True Detective 1 x 04 – Who Goes There

True Detective aired its 4th Episode on Sunday, the 9th. They called it Who Goes There, which I can’t really connect to any thing except for a sliding window in the door of a Members Only club inside of a biker bar in East Texas. You know, you knock, they open this little window to see who you are as in … who goes there. But that’s getting a wee bit ahead of the story.

Charley Lang tells them about Reggie - He said there was so much good killing down there

Charley Lang tells them about Reggie –
‘He said there was so much good killing down there …’

Marty and Rust go up to the penitentiary to talk to Charlie Lang, who we learned was the cellmate of one Reggie Ledoux. Lang is full of spit and vinegar but he does manage to tell the detectives, that Reggie did know Lang’s ex-wife. The one Rust discovered as a possible victim of the killer they were chasing since week one.

For Marty it was about sex and possessiveness. For it was about respect.

For Marty it was about sex and possessiveness. For her it was about respect.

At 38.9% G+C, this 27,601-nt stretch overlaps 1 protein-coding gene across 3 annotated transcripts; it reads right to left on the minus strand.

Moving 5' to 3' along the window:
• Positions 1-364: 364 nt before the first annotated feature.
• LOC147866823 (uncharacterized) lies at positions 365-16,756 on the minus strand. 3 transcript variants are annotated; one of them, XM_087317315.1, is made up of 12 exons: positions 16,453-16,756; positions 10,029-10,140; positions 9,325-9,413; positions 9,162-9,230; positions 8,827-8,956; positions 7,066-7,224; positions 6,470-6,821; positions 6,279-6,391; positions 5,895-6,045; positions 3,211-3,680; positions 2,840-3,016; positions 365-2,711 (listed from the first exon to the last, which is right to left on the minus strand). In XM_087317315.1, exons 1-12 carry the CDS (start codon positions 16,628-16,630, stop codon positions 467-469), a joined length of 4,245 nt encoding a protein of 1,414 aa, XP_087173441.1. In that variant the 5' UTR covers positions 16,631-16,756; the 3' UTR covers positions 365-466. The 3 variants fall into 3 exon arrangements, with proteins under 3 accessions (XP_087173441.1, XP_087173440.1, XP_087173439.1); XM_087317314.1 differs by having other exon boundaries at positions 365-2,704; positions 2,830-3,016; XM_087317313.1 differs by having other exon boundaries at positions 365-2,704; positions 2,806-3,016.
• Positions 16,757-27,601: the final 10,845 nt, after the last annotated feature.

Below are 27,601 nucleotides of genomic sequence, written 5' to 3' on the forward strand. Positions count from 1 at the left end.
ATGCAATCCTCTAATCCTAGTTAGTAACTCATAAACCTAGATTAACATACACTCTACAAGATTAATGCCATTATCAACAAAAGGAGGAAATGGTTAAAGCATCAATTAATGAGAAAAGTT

Marty is sliding downhill fast. He has a row with the girl he was doing on the side, and if that wasn’t bad enough, Marty’s wife packs up and leaves him. So Marty is fueled on rage, anxiety, stress, and depression, and that’s besides the cheap whiskey he’s tossing down.

Sparklers at the disco

Sparklers at the disco

But not so fucked up that he can’t get a lead on Reggie, who is now cooking meth for the Iron Crusaders, a biker gang in Texas. That would be the aforementioned East Texas. And it just so happens that Rust knows them from his days working as a narc in the very same East Texas. Marty asks a key question –

Are you up for this?

Are you up for this?

Rust’s answer is telling. If you read between the lines, Rust is going to be putting himself in harm’s way. These bikers aren’t to be taken lightly. They’ve a nasty habit of punishing those who cross them in a particular way. He describes it to Marty. They tape you into this chair that’s bolted to the floor in such a way that the most you can do is blink. From there it gets worse much worse. I’ll not repeat what they do – but if you’ve seen the episode then you can re-imagine it without my help. So it is not surprising when we hear Rust’s answer to Marty’s question: